Colitis is an inflammation of the colon. Colitis may be acute and self-limited or long-term. It broadly fits into the category of digestive diseases.
In a medical context, the label colitis (without qualification) is used if:
The cause of the inflammation in the colon is undetermined; for example, colitis may be applied to Crohn's disease at a time when the diagnosis is unknown, or
The context is clear; for example, an individual with ulcerative colitis is talking about their disease with a physician who knows the diagnosis.
Signs and symptoms
The signs and symptoms of colitis are quite variable and dependent on the cause of the given colitis and factors that modify its course and severity.
Common symptoms of colitis may include: mild to severe abdominal pains and tenderness (depending on the stage of the disease), persistent hemorrhagic diarrhea with pus either present or absent in the stools, fecal incontinence, flatulence, fatigue, loss of appetite and unexplained weight loss.
More severe symptoms may include: shortness of breath, a fast or irregular heartbeat and fever.
Other less common or rare non-specific symptoms that may accompany colitis include: arthritis, mouth ulcers, painful, red and swollen skin and irritated, bloodshot eyes.
Signs seen on colonoscopy include: colonic mucosal erythema (redness of the colon's inner surface), ulcerations and hemorrhage.[medical citation needed]
Symptoms suggestive of colitis are worked-up by obtaining the medical history, a physical examination and laboratory tests (CBC, electrolytes, stool culture and sensitivity, stool ova and parasites et cetera). Additional tests may include medical imaging (e.g. abdominal computed tomography, abdominal X-rays) and an examination with a camera inserted into the rectum (sigmoidoscopy, colonoscopy).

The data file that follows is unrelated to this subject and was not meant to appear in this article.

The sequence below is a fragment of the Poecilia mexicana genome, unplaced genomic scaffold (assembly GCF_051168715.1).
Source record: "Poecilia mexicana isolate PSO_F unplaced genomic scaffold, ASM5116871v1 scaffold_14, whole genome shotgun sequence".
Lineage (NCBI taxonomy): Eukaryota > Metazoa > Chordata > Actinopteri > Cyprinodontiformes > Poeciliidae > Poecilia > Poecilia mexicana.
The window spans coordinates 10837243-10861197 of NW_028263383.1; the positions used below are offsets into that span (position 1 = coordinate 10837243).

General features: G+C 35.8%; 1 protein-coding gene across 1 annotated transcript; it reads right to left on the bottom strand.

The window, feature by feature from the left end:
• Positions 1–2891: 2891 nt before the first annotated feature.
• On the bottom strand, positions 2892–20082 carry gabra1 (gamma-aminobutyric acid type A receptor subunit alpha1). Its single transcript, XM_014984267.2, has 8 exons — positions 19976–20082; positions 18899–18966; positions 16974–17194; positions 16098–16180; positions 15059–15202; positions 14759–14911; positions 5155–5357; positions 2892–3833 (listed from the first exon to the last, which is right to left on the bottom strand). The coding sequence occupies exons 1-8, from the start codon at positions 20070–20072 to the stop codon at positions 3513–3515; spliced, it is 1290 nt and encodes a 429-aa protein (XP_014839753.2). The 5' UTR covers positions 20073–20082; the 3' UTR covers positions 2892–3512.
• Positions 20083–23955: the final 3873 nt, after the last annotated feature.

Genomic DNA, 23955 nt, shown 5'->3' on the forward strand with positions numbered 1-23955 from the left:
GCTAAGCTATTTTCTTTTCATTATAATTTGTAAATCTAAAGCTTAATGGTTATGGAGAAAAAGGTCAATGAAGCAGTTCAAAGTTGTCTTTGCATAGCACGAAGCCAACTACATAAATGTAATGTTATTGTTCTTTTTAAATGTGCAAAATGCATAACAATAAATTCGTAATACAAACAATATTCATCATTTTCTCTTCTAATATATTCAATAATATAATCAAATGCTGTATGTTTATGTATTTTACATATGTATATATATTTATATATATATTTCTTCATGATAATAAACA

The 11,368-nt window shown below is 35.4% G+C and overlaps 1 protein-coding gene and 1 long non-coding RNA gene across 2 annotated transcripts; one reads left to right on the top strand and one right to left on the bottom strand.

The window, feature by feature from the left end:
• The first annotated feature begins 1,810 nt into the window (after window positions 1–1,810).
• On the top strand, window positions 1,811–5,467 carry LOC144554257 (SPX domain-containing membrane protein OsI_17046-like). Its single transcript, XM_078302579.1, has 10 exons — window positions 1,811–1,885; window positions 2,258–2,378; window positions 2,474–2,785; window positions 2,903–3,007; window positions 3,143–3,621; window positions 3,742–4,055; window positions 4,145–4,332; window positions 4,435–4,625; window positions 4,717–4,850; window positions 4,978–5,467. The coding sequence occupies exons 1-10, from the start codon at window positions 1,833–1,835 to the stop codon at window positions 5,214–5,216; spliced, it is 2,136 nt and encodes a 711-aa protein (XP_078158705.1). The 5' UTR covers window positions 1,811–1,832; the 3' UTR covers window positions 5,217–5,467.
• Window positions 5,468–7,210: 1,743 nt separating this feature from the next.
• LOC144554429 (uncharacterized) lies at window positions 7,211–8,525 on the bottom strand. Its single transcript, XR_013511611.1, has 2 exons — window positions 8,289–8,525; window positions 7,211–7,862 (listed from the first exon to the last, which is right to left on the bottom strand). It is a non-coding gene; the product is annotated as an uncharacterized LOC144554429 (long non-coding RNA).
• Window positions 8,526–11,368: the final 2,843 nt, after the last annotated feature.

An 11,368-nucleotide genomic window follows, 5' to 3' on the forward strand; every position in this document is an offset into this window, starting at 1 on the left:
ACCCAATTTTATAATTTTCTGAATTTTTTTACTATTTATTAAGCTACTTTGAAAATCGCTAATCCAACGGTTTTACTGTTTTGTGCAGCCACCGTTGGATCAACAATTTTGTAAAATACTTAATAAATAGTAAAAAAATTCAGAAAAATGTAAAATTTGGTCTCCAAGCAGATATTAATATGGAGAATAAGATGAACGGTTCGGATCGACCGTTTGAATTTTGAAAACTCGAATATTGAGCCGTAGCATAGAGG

An important investigation in the assessment of colitis is biopsy. A very small piece of tissue (usually about 2mm) is removed from the bowel mucosa during endoscopy and examined under the microscope by a histopathologist. It can provide important information regarding the cause of the disease and the extent of bowel damage.
There are many types of colitis. They are usually classified by the cause.
Types of colitis include:
Micrograph showing intestinal crypt branching, a histopathological finding of chronic colitis. H&E stain.
Micrograph of collagenous colitis. H&E stain.
Micrograph of a colonic pseudomembrane, as may be seen in Clostridium difficile colitis, a type of infectious colitis.
Inflammatory bowel disease (IBD) – a group of chronic colitides.
Ulcerative colitis (UC) – a chronic colitis that affects the large intestine.
Crohn's disease (CD) – another type of IBD that often leads to colitis.
All the manuscript published by Clinical Gastroenterology Journal are available freely online immediately after publication without any subscription charges or registration.
Submit manuscript directly online as an e-mail attachment to the Editorial Office at: email@example.com
Clinical Gastroenterology Journal